Staged in the round in the Andrej Bagar’s studio space, the production unfolds in front of us, around us, and above us, lending a feeling of entrapment to not only the performers but the audience. When Yossarian is released the doors of the theatre open to the lobby, allowing in much needed air. He runs out only to be chased back into the house. There is no escape from bureaucracy and corruption. 

The Andrej Bagar Theatre programmed the play to align with their season theme, “Men without Borders.” Director Luterán proposed it for its predominantly male ensemble, which would make good use of the young members of the Andrej Bagar company. The Slovak translation of the play has only been performed once before, in the country’s capital Bratislava in the 1980s. Luterán wanted “outsider” Ratimorský to portray Yossarian, describing the actor “as very matter of fact and deliberate in life and in his acting” and “not from the same mold” as the young and more emotionally driven Nitra cast.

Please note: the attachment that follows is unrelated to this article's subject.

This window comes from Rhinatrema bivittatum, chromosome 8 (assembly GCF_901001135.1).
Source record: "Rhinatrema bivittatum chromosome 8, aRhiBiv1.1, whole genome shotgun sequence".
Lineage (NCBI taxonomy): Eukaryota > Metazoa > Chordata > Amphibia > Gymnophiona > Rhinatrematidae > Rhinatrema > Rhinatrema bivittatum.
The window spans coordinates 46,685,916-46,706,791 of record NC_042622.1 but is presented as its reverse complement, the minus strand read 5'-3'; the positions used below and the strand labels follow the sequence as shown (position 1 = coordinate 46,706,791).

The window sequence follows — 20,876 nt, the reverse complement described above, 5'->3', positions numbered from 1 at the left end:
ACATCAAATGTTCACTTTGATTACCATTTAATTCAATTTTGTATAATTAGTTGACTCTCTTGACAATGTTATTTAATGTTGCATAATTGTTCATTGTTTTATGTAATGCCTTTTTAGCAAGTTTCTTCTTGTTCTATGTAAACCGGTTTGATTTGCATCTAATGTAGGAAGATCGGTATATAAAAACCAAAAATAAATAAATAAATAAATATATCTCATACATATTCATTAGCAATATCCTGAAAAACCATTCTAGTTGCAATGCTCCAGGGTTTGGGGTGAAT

Though this is a faithful adaptation, the creative team took some liberties to connect it more directly to the current political situation in Slovakia. In a departure from the text Colonel Cathcart was modeled after Speaker of the National Parliament, Andrej Danko, who is notorious for his articulation difficulties, fondness for the army and receiving military honors, and abuses of power.  Luterán decided to focus on the games and play motif in the design rather than war and military because his actors could connect to the former more, having no military experience themselves. Instead, the military is present in the music of the play – drums, pipes, marches – but played on instruments that look like toys. 

The production more generally addresses the everyday absurdities and bizarre occurrences we experience as citizens of the state and the impact of the bureaucratic machine. In this production the war is being waged on the incompetent in power. By staging the play in the empty studio, the design feeds the central metaphor  of Catch 22 – a vicious circle that is difficult to exit, like a bureaucratic body. 

This innovative staging and design, the piece’s obvious connection to the festival’s theme, and its timely explorations of bureaucracy, political ethics, responsibility, and the distribution of power are what compelled Slovak program curator Júlia Rázusová to program it. According to Rázusová , the polarization present in the play feels very resonant in Slovokia right now as well.